1945 - 1946: Construction.
1946: Fitting out in the Buccleuch Dock.
1946 February 14: The Union Steam Ship line announce the name of the new vessel.
1946 May 30: launched from the yard of Vickers Armstrong at Barrow on Furness by Mrs. N. S. Falla, widow of Norrie Falla, former managing director of the line, who had died at sea in 1945 on his way back to New Zealand. Walter Nash, then deputy Prime Minister of New Zealand was also present.
1946 December 21: Delivery voyage via Port Said, Colombo and Fremantle with 100 migrants aboard.
1947 January 18: Arrived at Fremantle.
1947 January 26: Arrived at Wellington, passing the liner Wanganella stranded on Barrets Reef (which was later to claim Hinemoa's successor; the Wahine).
1947 February 10: Commenced maiden voyage to Lyttelton at 7.45 pm, commanded by Captain F. W. Collins.
1947 February 10: Arrived at Lyttleton 8 hours late, after experiencing the worst storm of her career, in which two of the bridge windows were smashed.
1953: "I became an assistant purser on the ferries Rangatira, Hinemoa and Maori starting in 1953. When we joined a vessel we all signed on at the Mercantile Marine Office for a period of six months." Alan Bird.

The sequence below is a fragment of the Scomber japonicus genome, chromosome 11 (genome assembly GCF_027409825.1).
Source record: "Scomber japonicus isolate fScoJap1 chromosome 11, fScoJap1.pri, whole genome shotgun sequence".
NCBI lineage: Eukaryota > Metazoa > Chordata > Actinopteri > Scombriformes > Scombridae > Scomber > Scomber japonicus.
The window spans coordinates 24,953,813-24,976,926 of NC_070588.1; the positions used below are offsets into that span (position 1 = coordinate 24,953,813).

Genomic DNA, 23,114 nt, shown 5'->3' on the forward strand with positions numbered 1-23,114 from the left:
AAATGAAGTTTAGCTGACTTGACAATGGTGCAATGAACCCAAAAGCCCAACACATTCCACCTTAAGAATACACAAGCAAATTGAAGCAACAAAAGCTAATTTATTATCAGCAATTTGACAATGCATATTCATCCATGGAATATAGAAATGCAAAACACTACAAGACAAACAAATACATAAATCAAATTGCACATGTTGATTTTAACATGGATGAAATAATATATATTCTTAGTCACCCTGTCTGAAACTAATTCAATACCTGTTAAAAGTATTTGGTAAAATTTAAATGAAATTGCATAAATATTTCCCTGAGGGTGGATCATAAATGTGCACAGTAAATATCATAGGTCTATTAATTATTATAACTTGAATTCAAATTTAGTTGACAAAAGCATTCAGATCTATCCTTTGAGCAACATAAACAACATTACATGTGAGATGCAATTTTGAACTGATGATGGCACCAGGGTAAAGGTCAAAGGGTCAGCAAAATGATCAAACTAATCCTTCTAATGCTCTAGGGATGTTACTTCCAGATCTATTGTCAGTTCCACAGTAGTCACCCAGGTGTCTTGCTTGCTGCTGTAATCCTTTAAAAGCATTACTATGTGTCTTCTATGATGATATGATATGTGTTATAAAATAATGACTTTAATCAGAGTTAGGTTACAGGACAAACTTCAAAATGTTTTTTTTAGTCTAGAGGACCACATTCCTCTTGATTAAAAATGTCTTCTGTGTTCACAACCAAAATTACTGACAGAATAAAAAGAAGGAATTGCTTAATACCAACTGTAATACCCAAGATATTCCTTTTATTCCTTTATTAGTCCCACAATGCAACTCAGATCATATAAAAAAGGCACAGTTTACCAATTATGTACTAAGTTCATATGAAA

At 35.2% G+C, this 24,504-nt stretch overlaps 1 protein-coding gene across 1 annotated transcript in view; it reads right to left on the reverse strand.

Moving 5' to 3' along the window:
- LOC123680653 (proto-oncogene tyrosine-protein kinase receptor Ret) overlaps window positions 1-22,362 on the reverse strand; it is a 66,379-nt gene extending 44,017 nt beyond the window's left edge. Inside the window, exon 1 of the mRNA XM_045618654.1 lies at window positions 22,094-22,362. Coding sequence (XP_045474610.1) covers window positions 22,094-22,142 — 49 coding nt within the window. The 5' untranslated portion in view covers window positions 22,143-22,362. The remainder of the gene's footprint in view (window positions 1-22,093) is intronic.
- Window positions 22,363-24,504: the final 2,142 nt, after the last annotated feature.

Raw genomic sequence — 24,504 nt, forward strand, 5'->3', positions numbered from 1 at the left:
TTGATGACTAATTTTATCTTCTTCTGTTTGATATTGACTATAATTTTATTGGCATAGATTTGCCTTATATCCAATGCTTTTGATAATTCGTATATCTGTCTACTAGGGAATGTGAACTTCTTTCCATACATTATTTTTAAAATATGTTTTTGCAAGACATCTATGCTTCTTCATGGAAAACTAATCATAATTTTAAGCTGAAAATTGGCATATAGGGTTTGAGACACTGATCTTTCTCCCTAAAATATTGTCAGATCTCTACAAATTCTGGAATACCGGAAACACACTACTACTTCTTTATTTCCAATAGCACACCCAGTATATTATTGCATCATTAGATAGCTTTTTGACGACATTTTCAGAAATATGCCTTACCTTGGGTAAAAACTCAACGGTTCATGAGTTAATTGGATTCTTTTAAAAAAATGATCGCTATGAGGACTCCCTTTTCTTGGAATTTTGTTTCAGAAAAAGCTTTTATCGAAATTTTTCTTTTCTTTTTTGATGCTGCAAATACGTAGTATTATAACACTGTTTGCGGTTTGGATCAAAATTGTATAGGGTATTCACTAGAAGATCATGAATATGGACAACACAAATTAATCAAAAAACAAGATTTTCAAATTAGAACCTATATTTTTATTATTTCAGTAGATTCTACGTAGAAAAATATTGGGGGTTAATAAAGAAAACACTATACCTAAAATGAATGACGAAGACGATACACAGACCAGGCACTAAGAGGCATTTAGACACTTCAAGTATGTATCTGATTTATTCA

1953: During the year she made 155 voyages to Lyttelton, carrying 540,200 tons of cargo.
1955 September: Refit, net tonnage reduced.
1958 September: Refit, net tonnage reduced.
1959 February 15: After departing from Wellington she ran into a gale; the 'worst in memory'. Her bridge was damaged by the seas and several saloon windows smashed. She made only 7 knots and was 8 hours late into Lyttelton.
1961 January 20: Completed a passage in 8 hours and 51 minutes at an average speed of 19.77 knots.
1966 August 1: Final sailing (the 104th of that year), replaced by the new Wahine and laid up at Wellington.
1966 October 12: Used as an hotel ship during the visit of US President Lyndon Johnson.
1967 October 19: Sold to the Hydro-Electric Commission of Tasmania and renamed the George H. Evans.
1967 October 25: Final departure from Wellington under her own steam for Bell Bay, Tasmania where she was used as an electrical power ship. Her main engines were disconnected from the screws and the power then generated was fed into the main grid network. Due to the onset of rain the ship was hardly used.
1969: Sold to the Hammersley Iron Ore Co Ltd for accommodation and power generating services at Dampier in Western Australia. At full speed (3,000 rpm) her turbines could generate up to 5 MegaWatts at 3.3 kV, 50Hz.
1971: Towed to Hong Kong for demolition.